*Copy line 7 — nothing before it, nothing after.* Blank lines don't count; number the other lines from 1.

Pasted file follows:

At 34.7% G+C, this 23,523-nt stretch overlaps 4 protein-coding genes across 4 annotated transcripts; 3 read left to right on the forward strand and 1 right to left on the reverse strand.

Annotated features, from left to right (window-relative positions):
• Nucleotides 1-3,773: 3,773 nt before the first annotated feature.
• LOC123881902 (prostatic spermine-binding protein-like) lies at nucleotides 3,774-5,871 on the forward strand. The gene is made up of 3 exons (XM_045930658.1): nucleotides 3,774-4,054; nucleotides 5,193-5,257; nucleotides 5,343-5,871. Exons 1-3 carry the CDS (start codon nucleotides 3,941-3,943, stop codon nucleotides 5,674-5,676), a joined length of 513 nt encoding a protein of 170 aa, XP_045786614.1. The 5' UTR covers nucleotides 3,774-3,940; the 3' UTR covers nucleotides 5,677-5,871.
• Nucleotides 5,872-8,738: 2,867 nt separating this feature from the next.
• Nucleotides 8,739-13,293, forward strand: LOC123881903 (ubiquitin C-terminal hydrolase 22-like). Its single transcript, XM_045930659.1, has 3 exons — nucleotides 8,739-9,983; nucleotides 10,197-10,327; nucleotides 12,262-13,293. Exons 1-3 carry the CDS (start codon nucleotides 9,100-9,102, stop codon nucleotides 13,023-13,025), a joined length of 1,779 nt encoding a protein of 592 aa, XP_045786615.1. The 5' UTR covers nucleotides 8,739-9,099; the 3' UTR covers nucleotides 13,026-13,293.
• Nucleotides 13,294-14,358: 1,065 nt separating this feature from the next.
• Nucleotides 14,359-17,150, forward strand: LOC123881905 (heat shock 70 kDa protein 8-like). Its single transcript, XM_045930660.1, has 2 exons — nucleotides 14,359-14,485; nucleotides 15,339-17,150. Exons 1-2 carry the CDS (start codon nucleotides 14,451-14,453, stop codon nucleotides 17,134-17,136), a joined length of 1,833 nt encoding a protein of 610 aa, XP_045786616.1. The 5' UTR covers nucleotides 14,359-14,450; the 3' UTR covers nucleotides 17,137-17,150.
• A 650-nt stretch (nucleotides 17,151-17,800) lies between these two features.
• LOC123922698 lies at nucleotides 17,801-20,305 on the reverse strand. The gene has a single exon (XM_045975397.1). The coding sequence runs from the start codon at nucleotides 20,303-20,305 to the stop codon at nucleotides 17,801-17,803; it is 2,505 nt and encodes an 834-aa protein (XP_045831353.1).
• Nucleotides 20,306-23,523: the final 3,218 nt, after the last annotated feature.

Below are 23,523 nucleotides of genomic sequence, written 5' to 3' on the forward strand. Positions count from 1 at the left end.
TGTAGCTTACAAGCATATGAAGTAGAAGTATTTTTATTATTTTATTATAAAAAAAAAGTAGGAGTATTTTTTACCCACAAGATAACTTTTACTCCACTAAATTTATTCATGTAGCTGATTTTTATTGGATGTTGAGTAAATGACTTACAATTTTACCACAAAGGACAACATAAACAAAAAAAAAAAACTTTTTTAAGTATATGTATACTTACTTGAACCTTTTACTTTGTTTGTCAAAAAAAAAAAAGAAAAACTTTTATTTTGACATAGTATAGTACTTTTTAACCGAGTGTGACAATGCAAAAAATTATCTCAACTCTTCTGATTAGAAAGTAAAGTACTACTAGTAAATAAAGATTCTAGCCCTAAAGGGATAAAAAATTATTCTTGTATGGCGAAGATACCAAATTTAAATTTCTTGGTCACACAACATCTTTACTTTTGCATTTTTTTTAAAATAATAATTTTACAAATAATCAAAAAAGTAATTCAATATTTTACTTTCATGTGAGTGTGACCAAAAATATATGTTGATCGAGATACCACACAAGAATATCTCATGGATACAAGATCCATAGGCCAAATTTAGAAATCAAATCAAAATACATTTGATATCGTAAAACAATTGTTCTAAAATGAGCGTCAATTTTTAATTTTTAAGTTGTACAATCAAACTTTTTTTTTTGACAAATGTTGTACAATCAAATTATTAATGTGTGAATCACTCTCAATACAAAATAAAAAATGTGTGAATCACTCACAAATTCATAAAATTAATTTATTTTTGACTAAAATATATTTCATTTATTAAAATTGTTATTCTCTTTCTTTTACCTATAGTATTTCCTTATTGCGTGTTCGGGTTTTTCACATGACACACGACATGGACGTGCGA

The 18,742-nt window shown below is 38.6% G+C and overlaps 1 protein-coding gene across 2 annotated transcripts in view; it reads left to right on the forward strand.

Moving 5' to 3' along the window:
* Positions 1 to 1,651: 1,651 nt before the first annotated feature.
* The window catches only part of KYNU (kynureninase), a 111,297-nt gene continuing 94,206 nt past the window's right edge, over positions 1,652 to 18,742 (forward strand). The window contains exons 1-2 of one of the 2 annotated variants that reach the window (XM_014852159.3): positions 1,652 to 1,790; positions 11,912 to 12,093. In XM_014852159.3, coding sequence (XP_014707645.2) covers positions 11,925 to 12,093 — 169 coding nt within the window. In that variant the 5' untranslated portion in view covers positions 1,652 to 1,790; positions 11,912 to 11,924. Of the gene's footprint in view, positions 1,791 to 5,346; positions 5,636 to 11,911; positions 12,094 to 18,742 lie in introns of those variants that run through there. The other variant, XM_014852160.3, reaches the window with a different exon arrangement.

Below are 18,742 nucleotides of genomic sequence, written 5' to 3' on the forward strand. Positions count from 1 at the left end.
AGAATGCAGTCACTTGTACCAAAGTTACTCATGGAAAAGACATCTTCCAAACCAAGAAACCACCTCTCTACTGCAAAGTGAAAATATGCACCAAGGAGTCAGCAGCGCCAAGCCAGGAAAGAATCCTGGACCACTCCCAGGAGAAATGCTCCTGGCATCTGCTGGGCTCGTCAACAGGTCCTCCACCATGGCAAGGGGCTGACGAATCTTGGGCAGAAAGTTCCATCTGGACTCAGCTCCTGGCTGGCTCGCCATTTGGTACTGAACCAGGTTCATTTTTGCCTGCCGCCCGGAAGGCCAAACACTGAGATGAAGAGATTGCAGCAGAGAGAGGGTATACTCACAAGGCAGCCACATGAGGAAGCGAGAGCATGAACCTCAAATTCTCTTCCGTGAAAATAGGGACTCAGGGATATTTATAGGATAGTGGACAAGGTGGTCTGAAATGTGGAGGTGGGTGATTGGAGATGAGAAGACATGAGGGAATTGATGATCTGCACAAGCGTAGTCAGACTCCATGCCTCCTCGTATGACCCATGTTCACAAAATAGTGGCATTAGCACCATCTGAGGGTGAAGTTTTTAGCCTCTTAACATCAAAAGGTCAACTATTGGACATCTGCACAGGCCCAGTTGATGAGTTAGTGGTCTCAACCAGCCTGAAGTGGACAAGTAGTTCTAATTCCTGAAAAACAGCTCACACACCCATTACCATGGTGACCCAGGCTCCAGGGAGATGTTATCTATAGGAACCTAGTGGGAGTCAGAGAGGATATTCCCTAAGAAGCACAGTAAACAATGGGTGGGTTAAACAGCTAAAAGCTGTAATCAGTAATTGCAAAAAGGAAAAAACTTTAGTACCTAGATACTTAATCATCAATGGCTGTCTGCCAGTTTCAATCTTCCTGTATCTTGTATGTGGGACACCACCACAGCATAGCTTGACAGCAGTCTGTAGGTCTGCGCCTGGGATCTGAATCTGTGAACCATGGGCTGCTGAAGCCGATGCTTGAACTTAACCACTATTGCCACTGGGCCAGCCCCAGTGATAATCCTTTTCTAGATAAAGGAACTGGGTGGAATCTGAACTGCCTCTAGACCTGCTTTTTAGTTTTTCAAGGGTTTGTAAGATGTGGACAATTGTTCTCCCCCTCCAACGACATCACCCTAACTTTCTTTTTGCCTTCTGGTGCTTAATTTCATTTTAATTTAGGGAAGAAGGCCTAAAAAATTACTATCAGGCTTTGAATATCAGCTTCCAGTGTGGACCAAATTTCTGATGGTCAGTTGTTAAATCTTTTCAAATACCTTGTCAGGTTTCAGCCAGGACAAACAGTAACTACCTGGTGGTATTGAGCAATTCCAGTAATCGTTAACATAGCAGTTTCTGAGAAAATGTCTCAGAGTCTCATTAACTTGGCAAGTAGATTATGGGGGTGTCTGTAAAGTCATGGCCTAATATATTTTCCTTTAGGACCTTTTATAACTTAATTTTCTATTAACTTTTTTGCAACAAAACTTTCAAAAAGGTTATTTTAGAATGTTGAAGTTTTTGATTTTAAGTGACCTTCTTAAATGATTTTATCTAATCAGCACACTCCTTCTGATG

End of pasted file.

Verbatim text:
• Nucleotides 13,294-14,358: 1,065 nt separating this feature from the next.